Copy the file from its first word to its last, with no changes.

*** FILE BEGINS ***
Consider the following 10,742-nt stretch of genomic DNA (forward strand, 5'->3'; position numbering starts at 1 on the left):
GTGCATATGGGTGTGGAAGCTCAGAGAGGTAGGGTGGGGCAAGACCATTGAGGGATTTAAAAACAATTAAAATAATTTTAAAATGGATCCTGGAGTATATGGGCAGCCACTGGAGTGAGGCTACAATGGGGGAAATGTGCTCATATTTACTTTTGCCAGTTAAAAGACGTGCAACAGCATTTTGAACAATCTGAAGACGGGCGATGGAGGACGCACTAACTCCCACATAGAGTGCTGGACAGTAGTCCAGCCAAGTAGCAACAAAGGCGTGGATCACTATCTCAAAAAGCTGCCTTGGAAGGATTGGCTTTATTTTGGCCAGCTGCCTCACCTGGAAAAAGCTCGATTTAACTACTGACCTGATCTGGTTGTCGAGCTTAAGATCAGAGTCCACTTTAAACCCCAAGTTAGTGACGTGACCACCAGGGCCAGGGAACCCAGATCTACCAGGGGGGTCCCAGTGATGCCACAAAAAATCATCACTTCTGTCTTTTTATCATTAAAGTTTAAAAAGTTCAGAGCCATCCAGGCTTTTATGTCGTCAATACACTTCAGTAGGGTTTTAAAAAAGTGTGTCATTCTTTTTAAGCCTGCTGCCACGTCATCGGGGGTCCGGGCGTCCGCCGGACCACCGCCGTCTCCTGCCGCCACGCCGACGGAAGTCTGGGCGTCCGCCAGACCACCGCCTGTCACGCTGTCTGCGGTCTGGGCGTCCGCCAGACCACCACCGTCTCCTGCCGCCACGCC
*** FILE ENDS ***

Consider the following 10,742-nt stretch of genomic DNA (forward strand, 5'->3'; position numbering starts at 1 on the left):
GTGCATATGGGTGTGGAAGCTCAGAGAGGTAGGGTGGGGCAAGACCATTGAGGGATTTAAAAACAATTAAAATAATTTTAAAATGGATCCTGGAGTATATGGGCAGCCACTGGAGTGAGGCTACAATGGGGGAAATGTGCTCATATTTACTTTTGCCAGTTAAAAGACGTGCAACAGCATTTTGAACAATCTGAAGACGGGCGATGGAGGACGCACTAACTCCCACATAGAGTGCTGGACAGTAGTCCAGCCAAGTAGCAACAAAGGCGTGGATCACTATCTCAAAAAGCTGCCTTGGAAGGATTGGCTTTATTTTGGCCAGCTGCCTCACCTGGAAAAAGCTCGATTTAACTACTGACCTGATCTGGTTGTCGAGCTTAAGATCAGAGTCCACTTTAAACCCCAAGTTAGTGACGTGACCACCAGGGCCAGGGAACCCAGATCTACCAGGGGGGTCCCAGTGATGCCACAAAAAATCATCACTTCTGTCTTTTTATCATTAAAGTTTAAAAAGTTCAGAGCCATCCAGGCTTTTATGTCGTCAATACACTTCAGTAGGGTTTTAAAAAAGTGTGTCATTCTTTTTAAGCCTGCTGCCACGTCATCGGGGGTCCGGGCGTCCGCCGGACCACCGCCGTCTCCTGCCGCCACGCCGACGGAAGTCTGGGCGTCCGCCAGACCACCGCCTGTCACGCTGTCTGCGGTCTGGGCGTCCGCCAGACCACCACCGTCTCCTGCCGCCACGCC